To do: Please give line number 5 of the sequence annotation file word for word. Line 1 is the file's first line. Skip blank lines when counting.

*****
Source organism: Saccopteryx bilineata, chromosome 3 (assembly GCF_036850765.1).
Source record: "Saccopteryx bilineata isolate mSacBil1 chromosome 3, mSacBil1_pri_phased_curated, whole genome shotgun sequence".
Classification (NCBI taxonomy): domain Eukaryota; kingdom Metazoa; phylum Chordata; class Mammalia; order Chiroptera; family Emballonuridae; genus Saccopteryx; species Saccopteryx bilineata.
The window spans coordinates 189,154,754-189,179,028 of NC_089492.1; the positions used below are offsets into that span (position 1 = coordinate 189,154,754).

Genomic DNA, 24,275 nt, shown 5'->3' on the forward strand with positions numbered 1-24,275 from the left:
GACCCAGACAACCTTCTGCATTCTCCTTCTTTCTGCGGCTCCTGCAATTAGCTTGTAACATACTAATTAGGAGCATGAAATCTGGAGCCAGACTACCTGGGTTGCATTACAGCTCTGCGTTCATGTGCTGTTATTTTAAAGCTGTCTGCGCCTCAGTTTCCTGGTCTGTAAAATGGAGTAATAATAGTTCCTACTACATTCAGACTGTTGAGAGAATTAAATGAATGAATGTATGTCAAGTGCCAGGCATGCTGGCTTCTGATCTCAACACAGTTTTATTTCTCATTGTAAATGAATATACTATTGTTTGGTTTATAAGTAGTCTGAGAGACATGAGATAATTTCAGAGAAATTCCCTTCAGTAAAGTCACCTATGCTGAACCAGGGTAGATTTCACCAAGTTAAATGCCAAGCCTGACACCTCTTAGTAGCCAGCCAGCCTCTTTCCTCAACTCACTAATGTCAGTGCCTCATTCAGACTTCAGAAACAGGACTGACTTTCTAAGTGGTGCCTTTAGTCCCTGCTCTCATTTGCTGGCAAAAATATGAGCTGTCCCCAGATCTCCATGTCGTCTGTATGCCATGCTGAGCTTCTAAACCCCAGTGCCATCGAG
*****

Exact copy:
Genomic DNA, 24,275 nt, shown 5'->3' on the forward strand with positions numbered 1-24,275 from the left: